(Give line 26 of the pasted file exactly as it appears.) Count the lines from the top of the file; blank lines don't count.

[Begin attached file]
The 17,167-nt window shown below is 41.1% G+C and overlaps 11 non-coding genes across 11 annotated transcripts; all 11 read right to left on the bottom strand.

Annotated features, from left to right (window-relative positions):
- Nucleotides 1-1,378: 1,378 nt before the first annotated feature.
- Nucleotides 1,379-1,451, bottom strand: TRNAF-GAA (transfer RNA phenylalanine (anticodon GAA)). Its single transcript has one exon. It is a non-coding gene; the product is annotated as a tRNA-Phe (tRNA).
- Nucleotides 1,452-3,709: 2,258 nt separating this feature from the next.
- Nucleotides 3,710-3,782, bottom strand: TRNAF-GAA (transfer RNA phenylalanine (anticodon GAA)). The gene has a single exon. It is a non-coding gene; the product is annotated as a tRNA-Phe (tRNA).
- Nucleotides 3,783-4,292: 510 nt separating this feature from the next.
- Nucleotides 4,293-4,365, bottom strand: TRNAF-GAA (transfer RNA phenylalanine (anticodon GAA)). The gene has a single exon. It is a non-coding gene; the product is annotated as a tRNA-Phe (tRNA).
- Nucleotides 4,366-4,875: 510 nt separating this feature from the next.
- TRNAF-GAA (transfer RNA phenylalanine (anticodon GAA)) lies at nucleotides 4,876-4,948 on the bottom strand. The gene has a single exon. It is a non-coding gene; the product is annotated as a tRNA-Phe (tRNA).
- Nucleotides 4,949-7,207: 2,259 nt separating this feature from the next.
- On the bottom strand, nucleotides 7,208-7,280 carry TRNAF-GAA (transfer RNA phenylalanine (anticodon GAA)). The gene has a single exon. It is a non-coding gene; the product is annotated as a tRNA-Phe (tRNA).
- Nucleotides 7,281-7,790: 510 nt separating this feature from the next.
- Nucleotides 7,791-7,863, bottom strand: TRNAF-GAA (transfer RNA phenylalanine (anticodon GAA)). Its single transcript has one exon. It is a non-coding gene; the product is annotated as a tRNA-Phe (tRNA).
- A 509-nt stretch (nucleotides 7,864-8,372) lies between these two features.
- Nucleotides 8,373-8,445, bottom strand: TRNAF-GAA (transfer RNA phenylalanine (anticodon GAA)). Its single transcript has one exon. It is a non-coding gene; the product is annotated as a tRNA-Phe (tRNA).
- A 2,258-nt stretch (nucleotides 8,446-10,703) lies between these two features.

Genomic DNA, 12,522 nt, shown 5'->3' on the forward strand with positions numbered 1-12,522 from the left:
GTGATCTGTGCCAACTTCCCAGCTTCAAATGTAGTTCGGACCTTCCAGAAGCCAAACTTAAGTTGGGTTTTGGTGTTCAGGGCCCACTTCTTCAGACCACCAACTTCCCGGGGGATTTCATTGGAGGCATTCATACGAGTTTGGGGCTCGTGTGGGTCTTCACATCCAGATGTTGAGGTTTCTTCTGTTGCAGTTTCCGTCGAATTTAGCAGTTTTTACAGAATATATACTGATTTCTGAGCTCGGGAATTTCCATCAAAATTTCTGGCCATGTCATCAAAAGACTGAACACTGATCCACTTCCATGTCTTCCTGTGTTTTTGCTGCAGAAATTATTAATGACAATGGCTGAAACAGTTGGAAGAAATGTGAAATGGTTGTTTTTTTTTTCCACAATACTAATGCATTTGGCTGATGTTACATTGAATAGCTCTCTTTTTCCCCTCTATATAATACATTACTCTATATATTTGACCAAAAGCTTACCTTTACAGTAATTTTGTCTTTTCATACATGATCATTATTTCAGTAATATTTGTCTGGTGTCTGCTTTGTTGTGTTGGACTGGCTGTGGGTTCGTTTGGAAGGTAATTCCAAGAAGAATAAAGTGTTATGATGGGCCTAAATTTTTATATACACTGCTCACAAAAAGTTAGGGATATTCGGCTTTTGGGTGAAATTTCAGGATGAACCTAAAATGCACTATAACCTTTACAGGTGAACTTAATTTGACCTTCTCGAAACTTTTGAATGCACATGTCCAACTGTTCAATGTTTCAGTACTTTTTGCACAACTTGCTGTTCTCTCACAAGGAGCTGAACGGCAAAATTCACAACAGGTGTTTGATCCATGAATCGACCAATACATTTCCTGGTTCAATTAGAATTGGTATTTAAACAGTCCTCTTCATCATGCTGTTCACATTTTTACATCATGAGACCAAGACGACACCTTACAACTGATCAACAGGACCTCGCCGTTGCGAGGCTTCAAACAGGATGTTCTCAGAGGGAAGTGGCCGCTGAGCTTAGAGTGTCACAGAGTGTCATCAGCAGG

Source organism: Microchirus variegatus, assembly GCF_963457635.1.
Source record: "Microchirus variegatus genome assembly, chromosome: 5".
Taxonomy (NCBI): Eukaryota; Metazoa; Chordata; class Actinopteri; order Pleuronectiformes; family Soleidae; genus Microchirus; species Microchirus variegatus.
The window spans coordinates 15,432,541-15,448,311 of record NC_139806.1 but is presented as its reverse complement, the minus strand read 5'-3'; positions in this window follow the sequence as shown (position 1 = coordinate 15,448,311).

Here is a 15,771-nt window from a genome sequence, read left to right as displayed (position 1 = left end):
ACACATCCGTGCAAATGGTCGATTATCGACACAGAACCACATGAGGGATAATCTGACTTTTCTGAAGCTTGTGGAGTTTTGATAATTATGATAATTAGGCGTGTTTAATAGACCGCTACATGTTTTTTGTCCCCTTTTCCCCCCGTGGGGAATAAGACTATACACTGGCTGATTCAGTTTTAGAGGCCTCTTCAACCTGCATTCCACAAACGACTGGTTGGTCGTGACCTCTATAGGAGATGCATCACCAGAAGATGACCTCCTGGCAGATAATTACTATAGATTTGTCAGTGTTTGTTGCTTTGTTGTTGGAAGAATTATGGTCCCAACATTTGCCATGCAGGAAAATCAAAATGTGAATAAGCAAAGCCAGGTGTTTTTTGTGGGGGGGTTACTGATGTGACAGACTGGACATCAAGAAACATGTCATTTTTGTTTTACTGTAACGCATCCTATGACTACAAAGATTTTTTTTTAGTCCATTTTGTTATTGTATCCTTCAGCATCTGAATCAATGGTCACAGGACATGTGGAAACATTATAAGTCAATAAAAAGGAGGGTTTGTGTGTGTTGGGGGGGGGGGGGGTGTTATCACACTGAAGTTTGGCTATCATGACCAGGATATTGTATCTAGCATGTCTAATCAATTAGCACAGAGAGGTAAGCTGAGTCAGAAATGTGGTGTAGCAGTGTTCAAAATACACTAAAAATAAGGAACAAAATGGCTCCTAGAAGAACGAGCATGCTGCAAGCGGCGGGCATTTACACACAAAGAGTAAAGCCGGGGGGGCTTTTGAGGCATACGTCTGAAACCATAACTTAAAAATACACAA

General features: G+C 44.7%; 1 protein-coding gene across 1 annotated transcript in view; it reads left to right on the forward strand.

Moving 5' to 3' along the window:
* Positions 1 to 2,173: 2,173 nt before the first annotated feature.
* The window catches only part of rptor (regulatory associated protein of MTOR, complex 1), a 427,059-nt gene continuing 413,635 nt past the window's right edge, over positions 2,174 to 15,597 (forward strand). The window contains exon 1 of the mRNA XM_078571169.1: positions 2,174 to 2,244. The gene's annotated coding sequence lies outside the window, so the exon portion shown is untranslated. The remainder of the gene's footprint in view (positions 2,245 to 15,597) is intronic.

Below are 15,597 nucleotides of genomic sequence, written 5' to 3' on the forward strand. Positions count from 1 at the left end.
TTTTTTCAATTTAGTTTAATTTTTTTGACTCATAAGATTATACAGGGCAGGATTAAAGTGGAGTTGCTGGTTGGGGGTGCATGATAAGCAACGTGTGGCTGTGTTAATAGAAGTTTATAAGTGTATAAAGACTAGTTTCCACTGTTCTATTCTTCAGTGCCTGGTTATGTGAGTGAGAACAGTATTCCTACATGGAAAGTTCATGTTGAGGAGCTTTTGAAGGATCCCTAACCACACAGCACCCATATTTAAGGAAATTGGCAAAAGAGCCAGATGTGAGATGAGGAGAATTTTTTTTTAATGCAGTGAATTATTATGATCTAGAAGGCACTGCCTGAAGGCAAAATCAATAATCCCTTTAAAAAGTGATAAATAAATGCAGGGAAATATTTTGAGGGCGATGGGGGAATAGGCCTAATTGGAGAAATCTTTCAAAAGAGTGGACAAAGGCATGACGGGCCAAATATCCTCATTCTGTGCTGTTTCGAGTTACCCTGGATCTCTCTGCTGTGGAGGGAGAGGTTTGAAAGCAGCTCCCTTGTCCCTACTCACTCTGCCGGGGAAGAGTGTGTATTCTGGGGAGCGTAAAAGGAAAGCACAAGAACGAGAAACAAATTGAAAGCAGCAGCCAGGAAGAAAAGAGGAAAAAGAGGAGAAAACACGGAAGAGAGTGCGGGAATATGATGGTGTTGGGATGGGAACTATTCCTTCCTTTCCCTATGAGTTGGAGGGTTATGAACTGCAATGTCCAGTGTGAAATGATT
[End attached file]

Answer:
General features: G+C 44.7%; 1 protein-coding gene across 1 annotated transcript in view; it reads left to right on the forward strand.